Alex Rants On: RAW, February 13, 2017
This week's RAW actually had some good stuff, but it was balanced by some really dreadful promos and missing logic as well...
Welcome, ladies and gentlemen, to our latest rant on RAW. The program was held in Las Vegas this week, so you were sure to get a lot of references to gambling, casinos and high-stakes throughout the show.
I’m actually surprised we didn’t get the token ‘RAW Roulette’ wheel that was brought out for such shows in the past because you know how much Vince loves to make certain shows feel ‘special’, and not in a good way.
All in all, this show will be remembered for two things (depending on how long your memory is): the sudden and bitter end of one of the best on-screen friendships in recent memory, and a great main event match complete with an emotional closing.
The problem was, it took a VERY long time for us to reach that point, with the first hour and a half dragging on for what seemed like an eternity.
So without further ado, let the rant begin.
We opened RAW with Stephanie McMahon because it’s RAW and the writers feel the need to put their most important character on during the opening segment. It was an average promo that led to some matches being booked for later on the show because apparently, the powers-that-be do not have the entire card booked before the show starts.
Talk about incompetence.
Light-hearted joke aside, I’m not sure what the purpose of this promo was. Stephanie started acting like a babyface, even though she’s the most clear-cut heel on the roster. Why would she be trying to reduce the boos directed at her?
Of the many problems with Stephanie McMahon, this is one she shouldn’t have, but lo and behold, she has this one too. She’s trying to reduce the fan hate directed at her character, even though it’s what her character’s supposed to be doing.
What is the purpose of this?
So that her children don’t cry because their mom is being booed while on TV? So that she can satisfy her own gargantuan ego by getting people to cheer and boo her, thereby making her the center of attention? As of this writing, there are no clear-cut answers for this madness, but unless the writing changes dramatically, RAW is stuck with more of contradictory Stephanie for years to come…unfortunately.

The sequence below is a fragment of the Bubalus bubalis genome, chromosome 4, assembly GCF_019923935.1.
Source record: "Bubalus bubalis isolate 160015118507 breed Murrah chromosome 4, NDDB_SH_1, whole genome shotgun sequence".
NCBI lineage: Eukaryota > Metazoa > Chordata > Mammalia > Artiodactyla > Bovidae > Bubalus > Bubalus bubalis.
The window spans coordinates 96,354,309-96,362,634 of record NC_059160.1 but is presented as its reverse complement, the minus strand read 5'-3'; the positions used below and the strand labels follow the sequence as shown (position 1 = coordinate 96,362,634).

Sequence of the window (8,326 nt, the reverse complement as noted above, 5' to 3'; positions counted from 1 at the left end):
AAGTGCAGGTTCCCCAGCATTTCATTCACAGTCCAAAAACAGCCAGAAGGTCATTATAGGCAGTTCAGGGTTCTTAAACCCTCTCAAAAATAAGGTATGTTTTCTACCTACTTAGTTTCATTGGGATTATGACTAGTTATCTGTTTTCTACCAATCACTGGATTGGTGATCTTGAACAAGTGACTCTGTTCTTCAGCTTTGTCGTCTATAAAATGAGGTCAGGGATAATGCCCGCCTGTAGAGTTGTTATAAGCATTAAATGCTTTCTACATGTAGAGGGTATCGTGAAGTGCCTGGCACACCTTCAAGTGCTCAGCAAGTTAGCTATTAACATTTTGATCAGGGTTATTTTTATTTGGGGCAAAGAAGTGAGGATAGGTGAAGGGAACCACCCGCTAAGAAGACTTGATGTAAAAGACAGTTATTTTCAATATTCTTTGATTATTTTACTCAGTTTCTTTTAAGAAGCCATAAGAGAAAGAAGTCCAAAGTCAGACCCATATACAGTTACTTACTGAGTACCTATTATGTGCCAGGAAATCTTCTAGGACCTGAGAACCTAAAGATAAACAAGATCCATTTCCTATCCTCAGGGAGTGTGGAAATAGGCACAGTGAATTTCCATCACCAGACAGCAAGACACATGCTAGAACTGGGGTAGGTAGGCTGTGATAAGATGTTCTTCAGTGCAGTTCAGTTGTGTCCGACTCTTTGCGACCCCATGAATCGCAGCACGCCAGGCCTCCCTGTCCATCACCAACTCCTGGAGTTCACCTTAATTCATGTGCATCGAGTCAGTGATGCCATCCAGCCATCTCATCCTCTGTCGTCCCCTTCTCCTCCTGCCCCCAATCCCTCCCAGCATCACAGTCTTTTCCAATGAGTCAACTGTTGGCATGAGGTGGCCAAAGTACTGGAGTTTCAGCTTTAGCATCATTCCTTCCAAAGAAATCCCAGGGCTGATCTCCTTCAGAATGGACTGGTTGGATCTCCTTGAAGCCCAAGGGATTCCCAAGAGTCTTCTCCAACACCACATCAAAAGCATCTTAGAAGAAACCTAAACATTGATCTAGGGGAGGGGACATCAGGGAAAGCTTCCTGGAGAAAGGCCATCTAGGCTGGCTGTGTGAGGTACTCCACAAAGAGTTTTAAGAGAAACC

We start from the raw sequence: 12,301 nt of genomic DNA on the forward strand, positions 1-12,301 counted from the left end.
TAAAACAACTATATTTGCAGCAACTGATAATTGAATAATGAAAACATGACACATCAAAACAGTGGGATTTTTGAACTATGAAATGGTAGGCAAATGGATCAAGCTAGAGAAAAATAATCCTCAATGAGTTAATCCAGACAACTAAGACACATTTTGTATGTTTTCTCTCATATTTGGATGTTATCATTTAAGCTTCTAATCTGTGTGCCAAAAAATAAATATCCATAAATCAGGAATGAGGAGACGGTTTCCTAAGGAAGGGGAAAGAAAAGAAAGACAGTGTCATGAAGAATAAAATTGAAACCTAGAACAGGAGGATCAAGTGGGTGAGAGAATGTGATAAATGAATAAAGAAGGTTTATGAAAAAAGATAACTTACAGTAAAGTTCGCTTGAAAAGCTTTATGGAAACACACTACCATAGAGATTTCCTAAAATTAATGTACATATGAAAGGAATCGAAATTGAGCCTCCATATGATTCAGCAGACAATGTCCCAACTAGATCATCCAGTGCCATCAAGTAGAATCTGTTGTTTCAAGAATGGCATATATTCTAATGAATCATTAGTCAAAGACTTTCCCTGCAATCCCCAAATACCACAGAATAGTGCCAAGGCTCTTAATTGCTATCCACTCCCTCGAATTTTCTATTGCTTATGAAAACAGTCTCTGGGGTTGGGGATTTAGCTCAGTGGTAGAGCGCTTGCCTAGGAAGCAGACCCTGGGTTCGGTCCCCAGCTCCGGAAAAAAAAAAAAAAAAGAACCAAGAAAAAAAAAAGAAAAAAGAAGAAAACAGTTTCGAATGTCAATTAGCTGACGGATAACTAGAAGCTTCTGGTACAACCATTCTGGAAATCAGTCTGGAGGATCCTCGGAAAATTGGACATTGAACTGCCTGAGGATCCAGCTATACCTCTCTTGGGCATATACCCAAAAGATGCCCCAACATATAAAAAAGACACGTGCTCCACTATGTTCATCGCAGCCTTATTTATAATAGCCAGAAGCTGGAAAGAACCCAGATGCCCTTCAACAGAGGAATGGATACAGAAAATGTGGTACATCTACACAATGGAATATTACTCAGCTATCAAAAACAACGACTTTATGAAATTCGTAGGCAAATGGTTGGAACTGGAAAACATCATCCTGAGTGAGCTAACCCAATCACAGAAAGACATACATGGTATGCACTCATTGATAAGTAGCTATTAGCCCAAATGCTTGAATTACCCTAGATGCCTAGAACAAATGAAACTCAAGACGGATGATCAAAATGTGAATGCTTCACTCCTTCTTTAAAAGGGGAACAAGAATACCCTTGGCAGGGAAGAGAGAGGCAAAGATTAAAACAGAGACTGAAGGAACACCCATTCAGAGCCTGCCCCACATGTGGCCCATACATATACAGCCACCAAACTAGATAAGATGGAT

In the first match of the show, we saw just how little Vince cares about anyone else other than his hand-picked favourites. It took Gallows & Anderson almost a full calendar year to win the RAW Tag Team Championships, and the whole time they’ve had to work extra hard to maintain any credibility as a team.
Vince took another chunk of that credibility away when Roman Reigns essentially defeated both of them singlehandedly. Sure, he won by disqualification, but he added insult to injury by beating both of them in the post-match beatdown. How are these guys, and by extension the rest of the tag team division, supposed to be taken seriously?
It got much worse shortly thereafter, as Bo Dallas was destroyed in one move. All it took was one SOS/Ranhei from Kofi Kingston to put him away. The suicide dive he executed out of the ring barely even connected on Dallas, so he was obviously fresh for this ‘match’. Yet WWE still had him lose in seconds. How does this help him in any way?
If anything, it makes him look like a complete chump that the weakest of wrestlers could defeat. There’s little chance of him recovering from stuff like this, barring a major gimmick change, which isn’t likely, given WWE’s so-called creativity.
Again, there was absolutely no crowd noise for the first Cruiserweight match. The fans didn’t care about anything in this match. Even when Noam Dar went for the typical ‘heel gloats in front of the crowd’ spot, which is meant to get boos there was nary a sound from anyone attending live.
I’ve said this before, and I’ll say it again: Come on, WWE, you have a highly-sophisticated and probably grossly expensive production truck with state-of-the-art noise manipulation technology. If you can silence the deafening boos that follow Roman Reigns like bad body odour, you can increase crowd volume to sound like they’re actually watching this match, not using it as a bathroom break.
After months of hype with these Emmalina promos, she finally debuted, cut one promo, and then disappeared. They had an opportunity to make something even slightly memorable with this garbage, instead, they had her cut one promo and then she vanished.
The implication was that the whole Emmalina thing wasn’t even happening, and she was reverting to the Emma of old. So what was the point of all of these promos? To waste WWE production time and money and to troll the audience? That seems like the likely answer.
Samoa Joe cut a great promo to make him feel like a threat, but there was still a problem with this one. It was like every ‘serious sit-down promo’ that journalist Michael Cole has been involved with. It takes a serious tone, and the other person speaks in more intimidating tones.
But that’s it; just speaking. No action or memorable confrontation. Not even any intimidation.
Remember when Mankind cut that masterful promo and then put the Mandible Claw on poor Jim Ross?